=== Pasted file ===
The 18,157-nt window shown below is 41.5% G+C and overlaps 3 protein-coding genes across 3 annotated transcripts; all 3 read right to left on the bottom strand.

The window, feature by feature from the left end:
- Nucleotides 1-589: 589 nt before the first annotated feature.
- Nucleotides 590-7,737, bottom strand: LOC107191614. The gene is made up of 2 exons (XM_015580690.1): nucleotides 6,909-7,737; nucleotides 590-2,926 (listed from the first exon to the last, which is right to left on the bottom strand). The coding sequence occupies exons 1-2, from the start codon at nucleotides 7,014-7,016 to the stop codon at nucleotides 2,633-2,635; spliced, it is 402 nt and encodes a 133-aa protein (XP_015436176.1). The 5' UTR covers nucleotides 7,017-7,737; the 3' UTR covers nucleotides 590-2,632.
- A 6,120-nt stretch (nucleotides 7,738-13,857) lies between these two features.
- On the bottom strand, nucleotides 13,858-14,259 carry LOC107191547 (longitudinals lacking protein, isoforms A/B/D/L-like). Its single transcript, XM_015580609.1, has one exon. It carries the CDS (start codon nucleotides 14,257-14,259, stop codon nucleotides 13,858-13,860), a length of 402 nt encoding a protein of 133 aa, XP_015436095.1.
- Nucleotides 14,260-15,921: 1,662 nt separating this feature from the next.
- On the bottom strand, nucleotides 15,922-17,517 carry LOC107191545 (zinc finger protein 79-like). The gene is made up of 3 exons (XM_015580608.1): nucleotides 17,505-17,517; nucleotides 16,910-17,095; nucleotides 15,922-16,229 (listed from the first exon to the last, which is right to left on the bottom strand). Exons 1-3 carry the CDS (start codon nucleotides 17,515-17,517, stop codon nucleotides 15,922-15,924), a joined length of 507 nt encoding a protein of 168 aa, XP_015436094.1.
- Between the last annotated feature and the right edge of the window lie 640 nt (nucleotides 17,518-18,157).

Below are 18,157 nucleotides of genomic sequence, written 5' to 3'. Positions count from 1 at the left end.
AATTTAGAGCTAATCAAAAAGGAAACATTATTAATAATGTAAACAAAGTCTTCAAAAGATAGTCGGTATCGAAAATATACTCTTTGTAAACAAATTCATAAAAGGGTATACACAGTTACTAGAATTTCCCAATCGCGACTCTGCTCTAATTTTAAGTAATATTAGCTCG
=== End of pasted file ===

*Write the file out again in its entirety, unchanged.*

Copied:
The 18,157-nt window shown below is 41.5% G+C and overlaps 3 protein-coding genes across 3 annotated transcripts; all 3 read right to left on the bottom strand.

The window, feature by feature from the left end:
- Nucleotides 1-589: 589 nt before the first annotated feature.
- Nucleotides 590-7,737, bottom strand: LOC107191614. The gene is made up of 2 exons (XM_015580690.1): nucleotides 6,909-7,737; nucleotides 590-2,926 (listed from the first exon to the last, which is right to left on the bottom strand). The coding sequence occupies exons 1-2, from the start codon at nucleotides 7,014-7,016 to the stop codon at nucleotides 2,633-2,635; spliced, it is 402 nt and encodes a 133-aa protein (XP_015436176.1). The 5' UTR covers nucleotides 7,017-7,737; the 3' UTR covers nucleotides 590-2,632.
- A 6,120-nt stretch (nucleotides 7,738-13,857) lies between these two features.
- On the bottom strand, nucleotides 13,858-14,259 carry LOC107191547 (longitudinals lacking protein, isoforms A/B/D/L-like). Its single transcript, XM_015580609.1, has one exon. It carries the CDS (start codon nucleotides 14,257-14,259, stop codon nucleotides 13,858-13,860), a length of 402 nt encoding a protein of 133 aa, XP_015436095.1.
- Nucleotides 14,260-15,921: 1,662 nt separating this feature from the next.
- On the bottom strand, nucleotides 15,922-17,517 carry LOC107191545 (zinc finger protein 79-like). The gene is made up of 3 exons (XM_015580608.1): nucleotides 17,505-17,517; nucleotides 16,910-17,095; nucleotides 15,922-16,229 (listed from the first exon to the last, which is right to left on the bottom strand). Exons 1-3 carry the CDS (start codon nucleotides 17,515-17,517, stop codon nucleotides 15,922-15,924), a joined length of 507 nt encoding a protein of 168 aa, XP_015436094.1.
- Between the last annotated feature and the right edge of the window lie 640 nt (nucleotides 17,518-18,157).

Below are 18,157 nucleotides of genomic sequence, written 5' to 3'. Positions count from 1 at the left end.
AATTTAGAGCTAATCAAAAAGGAAACATTATTAATAATGTAAACAAAGTCTTCAAAAGATAGTCGGTATCGAAAATATACTCTTTGTAAACAAATTCATAAAAGGGTATACACAGTTACTAGAATTTCCCAATCGCGACTCTGCTCTAATTTTAAGTAATATTAGCTCG